Writers Bloc series
Featured columnist: Jacqueline Carey
"Seven Rules: On Writing Good Fantasy"

1. Read within the genre.

It’s an old, old art form with its roots in myth, legend and fairy tale, and there’s very little new under the sun.

Whether it be a cursed ring, an enchanted sword, a lost heir or a fairy court living in Manhattan, your idea has probably been done before.

The trick lies in reinventing familiar tropes to make them feel fresh and new -- but to do that, you have to know what they are.

As with anything, you have to have a good grasp of the rules before you set about breaking them.

2. Read outside the genre.

All the fantasy writers I’ve met have been avid and eclectic readers. It’s part of what enables us to find fresh perspectives, to bring in new elements and make our work vital.

In my work, it’s obvious that the “Kushiel’s Legacy” trilogy was strongly influenced by historical fiction.

But there are other influences, too. The first third of “Kushiel’s Chosen” is structured as a mystery.

Few readers would suspect that at one point during the writing, I asked myself, “Hmm...what would Spenser do?”

What does a hard-boiled private eye have in common with a courtesan heroine with a knack for languages?

Not much on the surface, but they’re both dogged in the pursuit of information, with a tendency to ask questions that will stir things up when all else fails.

From paranormal romance to alternate history to fantasy noir, there’s a great deal of cross-pollination going on within the field these days.

The more you read, the more tools you have at your disposal. You might even create a brand-new subgenre!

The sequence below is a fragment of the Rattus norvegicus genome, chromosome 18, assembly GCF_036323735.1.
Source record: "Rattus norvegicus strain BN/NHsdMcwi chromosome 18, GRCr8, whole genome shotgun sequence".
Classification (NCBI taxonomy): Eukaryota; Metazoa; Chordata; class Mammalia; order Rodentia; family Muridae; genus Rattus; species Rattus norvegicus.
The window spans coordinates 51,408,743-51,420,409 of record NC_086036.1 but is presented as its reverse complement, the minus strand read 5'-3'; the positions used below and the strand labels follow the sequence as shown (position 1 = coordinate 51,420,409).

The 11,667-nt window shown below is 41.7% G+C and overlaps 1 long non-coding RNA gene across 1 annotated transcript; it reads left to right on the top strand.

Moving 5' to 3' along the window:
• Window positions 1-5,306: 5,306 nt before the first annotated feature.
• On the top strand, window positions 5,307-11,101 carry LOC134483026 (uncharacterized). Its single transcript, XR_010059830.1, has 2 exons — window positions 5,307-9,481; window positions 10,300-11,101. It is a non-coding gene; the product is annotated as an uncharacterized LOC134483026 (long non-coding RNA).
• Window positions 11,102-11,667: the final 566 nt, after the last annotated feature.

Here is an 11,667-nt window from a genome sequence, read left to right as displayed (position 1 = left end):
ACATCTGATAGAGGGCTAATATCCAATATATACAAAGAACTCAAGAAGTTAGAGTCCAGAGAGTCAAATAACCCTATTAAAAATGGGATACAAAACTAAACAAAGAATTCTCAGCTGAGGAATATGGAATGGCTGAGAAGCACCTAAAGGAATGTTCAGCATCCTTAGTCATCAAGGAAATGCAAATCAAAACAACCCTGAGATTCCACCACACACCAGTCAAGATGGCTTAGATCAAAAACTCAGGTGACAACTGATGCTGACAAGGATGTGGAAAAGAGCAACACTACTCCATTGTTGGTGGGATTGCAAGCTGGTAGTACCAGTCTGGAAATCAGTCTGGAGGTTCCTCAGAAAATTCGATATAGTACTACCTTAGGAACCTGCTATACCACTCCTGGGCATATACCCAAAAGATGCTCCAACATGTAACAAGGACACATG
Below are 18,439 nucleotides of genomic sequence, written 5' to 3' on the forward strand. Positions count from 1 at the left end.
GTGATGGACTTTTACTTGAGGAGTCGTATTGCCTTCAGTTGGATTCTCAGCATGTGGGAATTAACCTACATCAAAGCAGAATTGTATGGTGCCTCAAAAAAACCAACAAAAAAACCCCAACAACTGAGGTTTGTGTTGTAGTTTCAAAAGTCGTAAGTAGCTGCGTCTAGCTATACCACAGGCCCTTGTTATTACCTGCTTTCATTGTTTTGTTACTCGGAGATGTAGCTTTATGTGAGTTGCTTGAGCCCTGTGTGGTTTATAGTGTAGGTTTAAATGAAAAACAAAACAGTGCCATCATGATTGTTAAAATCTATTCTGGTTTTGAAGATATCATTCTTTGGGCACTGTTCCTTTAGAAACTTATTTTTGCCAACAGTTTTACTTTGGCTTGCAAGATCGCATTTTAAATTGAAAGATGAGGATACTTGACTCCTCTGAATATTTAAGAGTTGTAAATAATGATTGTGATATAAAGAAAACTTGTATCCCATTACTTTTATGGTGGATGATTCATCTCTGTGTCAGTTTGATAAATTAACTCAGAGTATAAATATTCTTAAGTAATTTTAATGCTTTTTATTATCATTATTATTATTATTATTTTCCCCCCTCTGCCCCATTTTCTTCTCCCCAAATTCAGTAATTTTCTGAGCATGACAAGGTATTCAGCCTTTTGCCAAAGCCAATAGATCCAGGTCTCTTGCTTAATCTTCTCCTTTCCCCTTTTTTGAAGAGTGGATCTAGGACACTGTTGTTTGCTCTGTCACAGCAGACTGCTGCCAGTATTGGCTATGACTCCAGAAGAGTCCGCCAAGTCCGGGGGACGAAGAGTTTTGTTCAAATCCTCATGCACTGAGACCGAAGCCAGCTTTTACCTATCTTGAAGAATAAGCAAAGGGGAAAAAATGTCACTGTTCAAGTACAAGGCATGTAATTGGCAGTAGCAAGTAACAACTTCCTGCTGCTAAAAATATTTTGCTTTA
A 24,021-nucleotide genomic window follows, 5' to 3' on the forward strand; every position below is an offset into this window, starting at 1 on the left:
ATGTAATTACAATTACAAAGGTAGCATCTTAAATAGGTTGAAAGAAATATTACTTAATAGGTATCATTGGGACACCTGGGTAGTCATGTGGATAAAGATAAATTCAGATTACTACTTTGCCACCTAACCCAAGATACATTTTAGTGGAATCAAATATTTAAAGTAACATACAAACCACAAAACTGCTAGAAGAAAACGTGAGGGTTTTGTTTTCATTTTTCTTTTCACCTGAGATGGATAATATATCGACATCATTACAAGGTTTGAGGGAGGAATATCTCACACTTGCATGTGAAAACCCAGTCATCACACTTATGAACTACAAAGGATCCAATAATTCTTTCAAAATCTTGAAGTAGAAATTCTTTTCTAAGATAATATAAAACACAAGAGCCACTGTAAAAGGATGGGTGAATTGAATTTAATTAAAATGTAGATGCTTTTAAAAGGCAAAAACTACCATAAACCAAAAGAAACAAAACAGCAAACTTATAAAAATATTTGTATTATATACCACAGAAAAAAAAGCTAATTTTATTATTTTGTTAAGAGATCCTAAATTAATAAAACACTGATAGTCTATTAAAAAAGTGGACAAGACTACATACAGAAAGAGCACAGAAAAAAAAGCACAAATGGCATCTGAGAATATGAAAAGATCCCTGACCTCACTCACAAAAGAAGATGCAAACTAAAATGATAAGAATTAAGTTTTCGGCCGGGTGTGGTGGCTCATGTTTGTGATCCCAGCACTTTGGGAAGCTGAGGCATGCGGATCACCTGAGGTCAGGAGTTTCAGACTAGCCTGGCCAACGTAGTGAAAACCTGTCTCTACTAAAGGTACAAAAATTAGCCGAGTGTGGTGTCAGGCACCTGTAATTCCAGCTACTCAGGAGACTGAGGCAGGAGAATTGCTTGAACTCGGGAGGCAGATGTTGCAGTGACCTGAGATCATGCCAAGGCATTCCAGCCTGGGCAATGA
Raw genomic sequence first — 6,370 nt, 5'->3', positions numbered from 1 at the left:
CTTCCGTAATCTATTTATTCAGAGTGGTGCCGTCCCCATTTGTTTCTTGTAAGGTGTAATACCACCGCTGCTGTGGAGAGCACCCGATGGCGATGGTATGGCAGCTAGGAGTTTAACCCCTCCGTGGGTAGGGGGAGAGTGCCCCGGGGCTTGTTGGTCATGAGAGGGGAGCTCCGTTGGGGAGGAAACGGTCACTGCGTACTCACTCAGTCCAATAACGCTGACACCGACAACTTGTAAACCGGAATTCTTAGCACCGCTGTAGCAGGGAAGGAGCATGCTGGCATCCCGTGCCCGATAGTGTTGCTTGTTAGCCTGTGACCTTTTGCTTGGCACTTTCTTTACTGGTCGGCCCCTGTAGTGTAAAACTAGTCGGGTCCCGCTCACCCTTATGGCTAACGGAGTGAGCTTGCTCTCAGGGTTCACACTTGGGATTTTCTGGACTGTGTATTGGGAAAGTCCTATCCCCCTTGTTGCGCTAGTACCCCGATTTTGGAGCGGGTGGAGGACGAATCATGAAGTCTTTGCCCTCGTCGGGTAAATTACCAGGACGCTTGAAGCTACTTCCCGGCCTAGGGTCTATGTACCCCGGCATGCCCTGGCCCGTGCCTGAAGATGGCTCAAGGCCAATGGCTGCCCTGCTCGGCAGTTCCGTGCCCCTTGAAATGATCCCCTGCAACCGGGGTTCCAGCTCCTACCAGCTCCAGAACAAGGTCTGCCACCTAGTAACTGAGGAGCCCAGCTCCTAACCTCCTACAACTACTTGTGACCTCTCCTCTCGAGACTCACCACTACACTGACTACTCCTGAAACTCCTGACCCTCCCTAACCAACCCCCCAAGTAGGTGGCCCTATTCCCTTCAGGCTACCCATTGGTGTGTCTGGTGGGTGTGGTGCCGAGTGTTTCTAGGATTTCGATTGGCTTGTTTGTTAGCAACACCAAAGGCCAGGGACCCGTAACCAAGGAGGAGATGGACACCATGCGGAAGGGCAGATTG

3. Establish parameters and follow them.

Magic is good; magic is fun. But if magic doesn’t conform to some internal consistency, your readers will cease to willingly suspend their disbelief. What’s its source? How is it manifested? Does it take a toll? Can anyone do it? Why not?

It doesn’t matter what form magic takes or what the answers are, but you need to ask yourself whatever hard questions apply.

If you don’t, your readers will.

This applies to all aspects of world-building. If you create a system of nomenclature, follow it consistently.

In a family of three siblings, if the eldest is named R’hath, the middle is B’lal and the youngest is Jennifer, it’s going to throw the reader off.

If you’re writing fantastic comedy in the Terry Pratchett vein, that’s great. But if you’re not, then it’s probably not the effect you’re after.

Every reader who opens the pages of a fantasy book is willing to take a leap of faith and believe in the world you’ve created. That’s their gift to you. Don’t give them a reason to take it back.

4. Maintain a sense of awe.

It’s why we read fantasy, and it should be a part of why we write it, too. To escape mundane reality, to be swept away, to open a door onto another place, another time, where a world hangs in the balance and a single person’s courage may change its fate, or the Wild Hunt stalks our city streets.

Whether you’re making the strange familiar or the familiar strange, fantasy deals with powerful archetypes. They will be more powerful if you -- and your characters -- remain mindful of this.

If your mundane and prosaic heroine doesn’t have a moment of seriously freaking out when she discovers her charming new boyfriend is a vampire, the revelation will lack impact.

If, say, your Dark Lord doesn’t have characters groveling in bowel-loosening terror, he’s not all that scary, is he?

5. Keep it real.

Or, more accurately, keep it plausible. Fantasy pushes the boundaries of the believable, but it’s most effective when it’s rooted in a certain amount of reality.

Ordinary horses can’t gallop for hundreds of miles on end. Even heroes need to eat and sleep. A world can’t function without a socioeconomic structure.